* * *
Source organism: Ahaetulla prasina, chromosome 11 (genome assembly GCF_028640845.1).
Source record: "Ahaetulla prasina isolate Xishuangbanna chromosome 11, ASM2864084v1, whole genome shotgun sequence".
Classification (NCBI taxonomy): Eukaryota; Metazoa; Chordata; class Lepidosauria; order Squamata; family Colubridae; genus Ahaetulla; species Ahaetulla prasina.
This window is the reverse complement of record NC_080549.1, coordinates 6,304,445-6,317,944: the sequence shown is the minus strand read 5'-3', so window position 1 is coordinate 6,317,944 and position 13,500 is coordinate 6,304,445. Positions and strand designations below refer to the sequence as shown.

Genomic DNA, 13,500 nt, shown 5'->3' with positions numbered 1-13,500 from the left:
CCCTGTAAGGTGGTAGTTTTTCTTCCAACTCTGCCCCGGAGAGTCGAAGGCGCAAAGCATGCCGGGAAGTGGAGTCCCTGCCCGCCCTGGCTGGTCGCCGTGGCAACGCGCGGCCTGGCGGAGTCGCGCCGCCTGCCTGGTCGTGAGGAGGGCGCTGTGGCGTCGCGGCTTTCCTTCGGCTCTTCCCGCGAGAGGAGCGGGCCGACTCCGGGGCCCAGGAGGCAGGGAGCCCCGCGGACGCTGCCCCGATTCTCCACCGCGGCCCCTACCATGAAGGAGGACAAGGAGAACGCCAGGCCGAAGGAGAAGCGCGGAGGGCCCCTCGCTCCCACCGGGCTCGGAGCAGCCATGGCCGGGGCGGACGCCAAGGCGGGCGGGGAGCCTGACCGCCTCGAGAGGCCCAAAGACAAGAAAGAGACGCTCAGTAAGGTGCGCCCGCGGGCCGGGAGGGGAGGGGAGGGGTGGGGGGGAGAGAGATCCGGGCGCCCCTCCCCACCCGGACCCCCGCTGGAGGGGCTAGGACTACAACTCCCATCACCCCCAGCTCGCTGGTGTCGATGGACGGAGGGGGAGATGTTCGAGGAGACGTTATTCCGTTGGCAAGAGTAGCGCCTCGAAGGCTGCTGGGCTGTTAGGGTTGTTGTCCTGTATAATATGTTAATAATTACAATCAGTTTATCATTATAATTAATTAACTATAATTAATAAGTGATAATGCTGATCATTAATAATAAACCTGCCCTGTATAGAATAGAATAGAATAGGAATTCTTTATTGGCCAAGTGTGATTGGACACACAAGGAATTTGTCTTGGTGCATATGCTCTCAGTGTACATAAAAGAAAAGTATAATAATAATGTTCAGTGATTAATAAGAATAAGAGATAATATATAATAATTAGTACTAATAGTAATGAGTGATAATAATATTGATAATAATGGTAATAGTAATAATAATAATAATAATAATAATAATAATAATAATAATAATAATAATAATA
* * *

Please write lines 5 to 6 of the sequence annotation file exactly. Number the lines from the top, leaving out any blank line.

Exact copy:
Genomic DNA, 13,500 nt, shown 5'->3' with positions numbered 1-13,500 from the left:
CCCTGTAAGGTGGTAGTTTTTCTTCCAACTCTGCCCCGGAGAGTCGAAGGCGCAAAGCATGCCGGGAAGTGGAGTCCCTGCCCGCCCTGGCTGGTCGCCGTGGCAACGCGCGGCCTGGCGGAGTCGCGCCGCCTGCCTGGTCGTGAGGAGGGCGCTGTGGCGTCGCGGCTTTCCTTCGGCTCTTCCCGCGAGAGGAGCGGGCCGACTCCGGGGCCCAGGAGGCAGGGAGCCCCGCGGACGCTGCCCCGATTCTCCACCGCGGCCCCTACCATGAAGGAGGACAAGGAGAACGCCAGGCCGAAGGAGAAGCGCGGAGGGCCCCTCGCTCCCACCGGGCTCGGAGCAGCCATGGCCGGGGCGGACGCCAAGGCGGGCGGGGAGCCTGACCGCCTCGAGAGGCCCAAAGACAAGAAAGAGACGCTCAGTAAGGTGCGCCCGCGGGCCGGGAGGGGAGGGGAGGGGTGGGGGGGAGAGAGATCCGGGCGCCCCTCCCCACCCGGACCCCCGCTGGAGGGGCTAGGACTACAACTCCCATCACCCCCAGCTCGCTGGTGTCGATGGACGGAGGGGGAGATGTTCGAGGAGACGTTATTCCGTTGGCAAGAGTAGCGCCTCGAAGGCTGCTGGGCTGTTAGGGTTGTTGTCCTGTATAATATGTTAATAATTACAATCAGTTTATCATTATAATTAATTAACTATAATTAATAAGTGATAATGCTGATCATTAATAATAAACCTGCCCTGTATAGAATAGAATAGAATAGGAATTCTTTATTGGCCAAGTGTGATTGGACACACAAGGAATTTGTCTTGGTGCATATGCTCTCAGTGTACATAAAAGAAAAGTATAATAATAATGTTCAGTGATTAATAAGAATAAGAGATAATATATAATAATTAGTACTAATAGTAATGAGTGATAATAATATTGATAATAATGGTAATAGTAATAATAATAATAATAATAATAATAATAATAATAATAATAATAATAATAATA